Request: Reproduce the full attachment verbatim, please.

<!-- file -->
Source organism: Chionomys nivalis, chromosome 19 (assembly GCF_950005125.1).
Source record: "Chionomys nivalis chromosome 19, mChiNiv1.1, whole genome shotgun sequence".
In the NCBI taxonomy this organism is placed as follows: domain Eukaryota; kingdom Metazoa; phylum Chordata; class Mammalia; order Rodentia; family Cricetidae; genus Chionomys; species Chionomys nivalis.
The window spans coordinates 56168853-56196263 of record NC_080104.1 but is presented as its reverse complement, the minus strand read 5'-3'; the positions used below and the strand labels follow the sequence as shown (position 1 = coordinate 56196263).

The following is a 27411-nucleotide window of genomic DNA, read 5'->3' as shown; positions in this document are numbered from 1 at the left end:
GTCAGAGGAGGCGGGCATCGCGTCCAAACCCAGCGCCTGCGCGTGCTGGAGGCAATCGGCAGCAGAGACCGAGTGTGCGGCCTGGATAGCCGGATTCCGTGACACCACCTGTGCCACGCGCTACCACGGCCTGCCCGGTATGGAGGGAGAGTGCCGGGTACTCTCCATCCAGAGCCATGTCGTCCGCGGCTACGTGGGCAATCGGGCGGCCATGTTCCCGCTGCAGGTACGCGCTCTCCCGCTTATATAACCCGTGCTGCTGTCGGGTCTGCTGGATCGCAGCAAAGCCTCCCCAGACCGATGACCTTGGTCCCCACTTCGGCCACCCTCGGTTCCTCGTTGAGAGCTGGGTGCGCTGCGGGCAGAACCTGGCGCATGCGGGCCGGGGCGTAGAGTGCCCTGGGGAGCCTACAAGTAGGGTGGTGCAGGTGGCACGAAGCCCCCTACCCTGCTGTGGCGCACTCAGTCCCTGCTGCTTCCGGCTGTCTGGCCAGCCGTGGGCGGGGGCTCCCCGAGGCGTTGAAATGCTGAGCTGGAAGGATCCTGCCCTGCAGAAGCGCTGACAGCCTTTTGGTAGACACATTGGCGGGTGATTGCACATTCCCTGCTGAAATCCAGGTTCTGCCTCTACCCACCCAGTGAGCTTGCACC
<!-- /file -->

Source organism: Chionomys nivalis, chromosome 19 (assembly GCF_950005125.1).
Source record: "Chionomys nivalis chromosome 19, mChiNiv1.1, whole genome shotgun sequence".
In the NCBI taxonomy this organism is placed as follows: domain Eukaryota; kingdom Metazoa; phylum Chordata; class Mammalia; order Rodentia; family Cricetidae; genus Chionomys; species Chionomys nivalis.
The window spans coordinates 56168853-56196263 of record NC_080104.1 but is presented as its reverse complement, the minus strand read 5'-3'; the positions used below and the strand labels follow the sequence as shown (position 1 = coordinate 56196263).

The following is a 27411-nucleotide window of genomic DNA, read 5'->3' as shown; positions in this document are numbered from 1 at the left end:
GTCAGAGGAGGCGGGCATCGCGTCCAAACCCAGCGCCTGCGCGTGCTGGAGGCAATCGGCAGCAGAGACCGAGTGTGCGGCCTGGATAGCCGGATTCCGTGACACCACCTGTGCCACGCGCTACCACGGCCTGCCCGGTATGGAGGGAGAGTGCCGGGTACTCTCCATCCAGAGCCATGTCGTCCGCGGCTACGTGGGCAATCGGGCGGCCATGTTCCCGCTGCAGGTACGCGCTCTCCCGCTTATATAACCCGTGCTGCTGTCGGGTCTGCTGGATCGCAGCAAAGCCTCCCCAGACCGATGACCTTGGTCCCCACTTCGGCCACCCTCGGTTCCTCGTTGAGAGCTGGGTGCGCTGCGGGCAGAACCTGGCGCATGCGGGCCGGGGCGTAGAGTGCCCTGGGGAGCCTACAAGTAGGGTGGTGCAGGTGGCACGAAGCCCCCTACCCTGCTGTGGCGCACTCAGTCCCTGCTGCTTCCGGCTGTCTGGCCAGCCGTGGGCGGGGGCTCCCCGAGGCGTTGAAATGCTGAGCTGGAAGGATCCTGCCCTGCAGAAGCGCTGACAGCCTTTTGGTAGACACATTGGCGGGTGATTGCACATTCCCTGCTGAAATCCAGGTTCTGCCTCTACCCACCCAGTGAGCTTGCACC